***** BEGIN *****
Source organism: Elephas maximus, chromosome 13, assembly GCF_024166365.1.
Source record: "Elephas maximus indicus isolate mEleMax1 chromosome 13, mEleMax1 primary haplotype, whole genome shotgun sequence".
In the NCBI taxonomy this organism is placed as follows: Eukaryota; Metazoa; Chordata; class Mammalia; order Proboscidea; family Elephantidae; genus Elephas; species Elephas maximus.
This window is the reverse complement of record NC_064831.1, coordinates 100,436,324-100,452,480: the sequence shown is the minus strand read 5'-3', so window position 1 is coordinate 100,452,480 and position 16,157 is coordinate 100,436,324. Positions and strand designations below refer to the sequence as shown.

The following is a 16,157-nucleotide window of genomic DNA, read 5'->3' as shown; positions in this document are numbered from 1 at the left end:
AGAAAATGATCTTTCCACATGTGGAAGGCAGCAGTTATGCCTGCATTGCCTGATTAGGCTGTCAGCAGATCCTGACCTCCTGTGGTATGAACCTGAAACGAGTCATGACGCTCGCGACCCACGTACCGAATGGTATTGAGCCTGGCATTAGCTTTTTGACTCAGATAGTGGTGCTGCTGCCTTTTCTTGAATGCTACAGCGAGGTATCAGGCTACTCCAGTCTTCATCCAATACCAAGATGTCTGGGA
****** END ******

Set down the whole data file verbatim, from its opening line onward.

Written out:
Source organism: Elephas maximus, chromosome 13, assembly GCF_024166365.1.
Source record: "Elephas maximus indicus isolate mEleMax1 chromosome 13, mEleMax1 primary haplotype, whole genome shotgun sequence".
In the NCBI taxonomy this organism is placed as follows: Eukaryota; Metazoa; Chordata; class Mammalia; order Proboscidea; family Elephantidae; genus Elephas; species Elephas maximus.
This window is the reverse complement of record NC_064831.1, coordinates 100,436,324-100,452,480: the sequence shown is the minus strand read 5'-3', so window position 1 is coordinate 100,452,480 and position 16,157 is coordinate 100,436,324. Positions and strand designations below refer to the sequence as shown.

The following is a 16,157-nucleotide window of genomic DNA, read 5'->3' as shown; positions in this document are numbered from 1 at the left end:
AGAAAATGATCTTTCCACATGTGGAAGGCAGCAGTTATGCCTGCATTGCCTGATTAGGCTGTCAGCAGATCCTGACCTCCTGTGGTATGAACCTGAAACGAGTCATGACGCTCGCGACCCACGTACCGAATGGTATTGAGCCTGGCATTAGCTTTTTGACTCAGATAGTGGTGCTGCTGCCTTTTCTTGAATGCTACAGCGAGGTATCAGGCTACTCCAGTCTTCATCCAATACCAAGATGTCTGGGA